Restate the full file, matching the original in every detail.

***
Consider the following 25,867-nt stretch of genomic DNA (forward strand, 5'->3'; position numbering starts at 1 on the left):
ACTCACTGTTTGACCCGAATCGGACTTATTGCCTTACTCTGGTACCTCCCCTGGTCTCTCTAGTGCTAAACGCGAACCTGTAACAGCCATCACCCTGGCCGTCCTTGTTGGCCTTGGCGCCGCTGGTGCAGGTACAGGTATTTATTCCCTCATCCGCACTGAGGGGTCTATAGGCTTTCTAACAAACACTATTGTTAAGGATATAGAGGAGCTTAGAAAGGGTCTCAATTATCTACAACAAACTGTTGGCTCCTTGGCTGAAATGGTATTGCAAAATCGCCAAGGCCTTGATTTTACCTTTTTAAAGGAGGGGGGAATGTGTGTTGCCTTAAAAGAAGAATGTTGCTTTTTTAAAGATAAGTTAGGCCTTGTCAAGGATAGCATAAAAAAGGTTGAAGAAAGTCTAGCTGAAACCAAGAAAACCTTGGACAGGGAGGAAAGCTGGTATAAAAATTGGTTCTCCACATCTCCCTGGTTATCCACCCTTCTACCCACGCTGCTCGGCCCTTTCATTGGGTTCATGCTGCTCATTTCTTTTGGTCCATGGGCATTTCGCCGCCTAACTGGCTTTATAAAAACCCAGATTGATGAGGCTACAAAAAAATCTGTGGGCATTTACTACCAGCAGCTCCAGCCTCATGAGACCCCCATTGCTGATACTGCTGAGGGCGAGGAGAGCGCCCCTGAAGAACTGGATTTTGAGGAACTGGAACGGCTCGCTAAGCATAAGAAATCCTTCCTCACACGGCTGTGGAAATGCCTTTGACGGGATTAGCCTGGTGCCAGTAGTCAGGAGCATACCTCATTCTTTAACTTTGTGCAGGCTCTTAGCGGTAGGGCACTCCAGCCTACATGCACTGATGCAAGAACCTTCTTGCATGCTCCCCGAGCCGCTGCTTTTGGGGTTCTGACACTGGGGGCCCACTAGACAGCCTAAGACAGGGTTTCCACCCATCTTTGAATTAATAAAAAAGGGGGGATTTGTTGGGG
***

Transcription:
Consider the following 25,867-nt stretch of genomic DNA (forward strand, 5'->3'; position numbering starts at 1 on the left):
ACTCACTGTTTGACCCGAATCGGACTTATTGCCTTACTCTGGTACCTCCCCTGGTCTCTCTAGTGCTAAACGCGAACCTGTAACAGCCATCACCCTGGCCGTCCTTGTTGGCCTTGGCGCCGCTGGTGCAGGTACAGGTATTTATTCCCTCATCCGCACTGAGGGGTCTATAGGCTTTCTAACAAACACTATTGTTAAGGATATAGAGGAGCTTAGAAAGGGTCTCAATTATCTACAACAAACTGTTGGCTCCTTGGCTGAAATGGTATTGCAAAATCGCCAAGGCCTTGATTTTACCTTTTTAAAGGAGGGGGGAATGTGTGTTGCCTTAAAAGAAGAATGTTGCTTTTTTAAAGATAAGTTAGGCCTTGTCAAGGATAGCATAAAAAAGGTTGAAGAAAGTCTAGCTGAAACCAAGAAAACCTTGGACAGGGAGGAAAGCTGGTATAAAAATTGGTTCTCCACATCTCCCTGGTTATCCACCCTTCTACCCACGCTGCTCGGCCCTTTCATTGGGTTCATGCTGCTCATTTCTTTTGGTCCATGGGCATTTCGCCGCCTAACTGGCTTTATAAAAACCCAGATTGATGAGGCTACAAAAAAATCTGTGGGCATTTACTACCAGCAGCTCCAGCCTCATGAGACCCCCATTGCTGATACTGCTGAGGGCGAGGAGAGCGCCCCTGAAGAACTGGATTTTGAGGAACTGGAACGGCTCGCTAAGCATAAGAAATCCTTCCTCACACGGCTGTGGAAATGCCTTTGACGGGATTAGCCTGGTGCCAGTAGTCAGGAGCATACCTCATTCTTTAACTTTGTGCAGGCTCTTAGCGGTAGGGCACTCCAGCCTACATGCACTGATGCAAGAACCTTCTTGCATGCTCCCCGAGCCGCTGCTTTTGGGGTTCTGACACTGGGGGCCCACTAGACAGCCTAAGACAGGGTTTCCACCCATCTTTGAATTAATAAAAAAGGGGGGATTTGTTGGGG